In terms of imagination, my starting point was quite simple and direct: being away from someone means physical space and being with someone implies wholeness. This directly informed the grid like paintings and weaving I touched on at the very beginning. Alongside, I made images by visually simplifying experiences and moments from photos as a form of documentation which did have more complex associations with psychology of information and perception of the viewer. Visual explanation of events was a key theme. But I found it quite restricting as the point of it was simplification and documentation of moments so taking it further kind of felt defeatist and a uninteresting. But, the relevance of the gap regained its importance and thanks to a major study of John Cage’s work, for example 4’33” where a pianist walks up to a piano in the gallery space, expected to play the instrument however captures the audience and sends them spiralling into an in between of understanding left with ‘nothing’ when he walks away having not played a single note. My imagination became angled more towards the potential of discovering and creating voids. I became fascinated with lost places of nonexistence but how they must exist if we can call them moments or places.  These complex ideas grew into video and performance. If I compare the direct approach I had when painting grids compared to the video piece I did about capturing ‘moments between the functions’ like blinking, finding the radio station and the role of the hinge in a door. I can see the evolution of form and media as well as a more concise objective and outcome; even if my technological understanding was poor.

I have thrown myself into all ways of working and am slowly discovering what media I’m most attracted to which is currently performance and sculpture. Simultaneously, I still find myself struggling to balance my practice with research; I get myself lost in theories and ideas, write masses about artists and their concepts but don’t really know what to do with it. Following this in depth reflection, I will get more focused on coordinating conceptual research with physical work.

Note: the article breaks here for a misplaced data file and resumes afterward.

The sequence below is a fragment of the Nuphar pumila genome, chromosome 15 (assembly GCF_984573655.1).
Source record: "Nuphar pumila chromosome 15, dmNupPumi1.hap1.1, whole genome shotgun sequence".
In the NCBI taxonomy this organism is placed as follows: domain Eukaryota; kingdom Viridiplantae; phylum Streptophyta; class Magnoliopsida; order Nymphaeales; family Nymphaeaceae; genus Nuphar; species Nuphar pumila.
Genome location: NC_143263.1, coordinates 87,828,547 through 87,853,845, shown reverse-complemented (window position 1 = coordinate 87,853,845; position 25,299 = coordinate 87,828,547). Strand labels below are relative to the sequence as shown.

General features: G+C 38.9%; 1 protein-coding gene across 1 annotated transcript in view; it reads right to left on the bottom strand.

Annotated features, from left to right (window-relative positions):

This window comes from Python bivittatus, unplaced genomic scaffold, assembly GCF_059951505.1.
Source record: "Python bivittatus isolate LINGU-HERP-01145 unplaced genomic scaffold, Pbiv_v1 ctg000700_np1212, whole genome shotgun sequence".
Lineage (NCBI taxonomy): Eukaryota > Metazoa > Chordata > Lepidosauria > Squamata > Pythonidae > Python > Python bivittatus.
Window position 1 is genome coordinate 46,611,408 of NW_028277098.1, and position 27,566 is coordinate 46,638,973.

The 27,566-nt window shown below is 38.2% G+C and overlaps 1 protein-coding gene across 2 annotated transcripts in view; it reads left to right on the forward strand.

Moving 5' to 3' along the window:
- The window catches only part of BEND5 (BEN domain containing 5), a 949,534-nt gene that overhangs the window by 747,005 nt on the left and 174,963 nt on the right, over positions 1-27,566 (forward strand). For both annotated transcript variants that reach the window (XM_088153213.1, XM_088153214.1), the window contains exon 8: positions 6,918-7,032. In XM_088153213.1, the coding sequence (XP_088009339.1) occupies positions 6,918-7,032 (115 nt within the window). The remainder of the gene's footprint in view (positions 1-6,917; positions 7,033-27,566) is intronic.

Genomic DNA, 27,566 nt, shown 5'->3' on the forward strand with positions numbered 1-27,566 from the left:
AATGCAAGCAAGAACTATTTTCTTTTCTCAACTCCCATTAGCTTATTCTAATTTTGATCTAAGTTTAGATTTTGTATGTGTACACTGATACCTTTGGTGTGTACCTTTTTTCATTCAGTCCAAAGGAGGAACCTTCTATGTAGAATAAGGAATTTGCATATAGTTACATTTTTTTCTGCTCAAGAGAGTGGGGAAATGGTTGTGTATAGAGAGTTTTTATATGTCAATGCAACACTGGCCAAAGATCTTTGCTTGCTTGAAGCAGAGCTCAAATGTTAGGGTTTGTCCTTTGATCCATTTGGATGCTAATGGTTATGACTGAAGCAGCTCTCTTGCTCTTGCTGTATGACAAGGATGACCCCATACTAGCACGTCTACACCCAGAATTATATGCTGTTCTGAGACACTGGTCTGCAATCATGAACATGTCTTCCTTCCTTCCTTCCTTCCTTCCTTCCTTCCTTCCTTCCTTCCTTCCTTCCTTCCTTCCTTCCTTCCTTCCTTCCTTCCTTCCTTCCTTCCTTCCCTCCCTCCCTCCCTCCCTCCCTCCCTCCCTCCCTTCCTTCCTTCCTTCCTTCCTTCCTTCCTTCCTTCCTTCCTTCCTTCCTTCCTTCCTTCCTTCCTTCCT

Discovering that work like John Cage’s 4’33” performance exists and is celebrated was hugely influential, plus relevant to my ideas of void and the nothing in gaps. Prior again, a quote from the book ‘Trickster makes this world’ by Lewis Hyde about artist Rebecca Horn, fed me the first example of a ‘space in between’ when stating that there is a place neither leading out nor leading in to the door and this is the place of “the hinge”; the “in between of two identified functions” and an element so often forgotten. The hinge related considerably to my research on the theory of phenomenology which was established by German philosopher, Edmund Husserl.  Although it is difficult to define phenomenology, it “is considered to be oriented on discovery” and associates with ideas of experience and ‘aboutness’.  In phenomenology, there are theories about retention and pretention. “Retention is not a representation or memory but a presentation of a temporarily extended present.” A concept about nothing but an observation of the way our conscious experience works between the present and the future and highlights the space between them.

I can see how my ideas have been solely gyrating around philosophy and psychology with little relevance to contemporary issues or debates. Yet recently, in sculpture I’ve used found and organic materials so thoughts of climate change and our natural environment have arisen. Since watching the American Presidential debates, seeing their outcome and watching the documentary by Leonardo DiCaprio called ‘Before the Flood’, I have begun to address concerns with the lack of attention the natural world will receive in the coming years. I have so far only begun to support this within the materials I am using, location of video and performance and journal research on artists’ Tania Kovats and Richard Long. As of my lack of alliance with the contemporary world, social and political issues, I know to combine my ideas with critical concerns in the future and I predict these may have a lot to do with effect of climate change and future of our planet.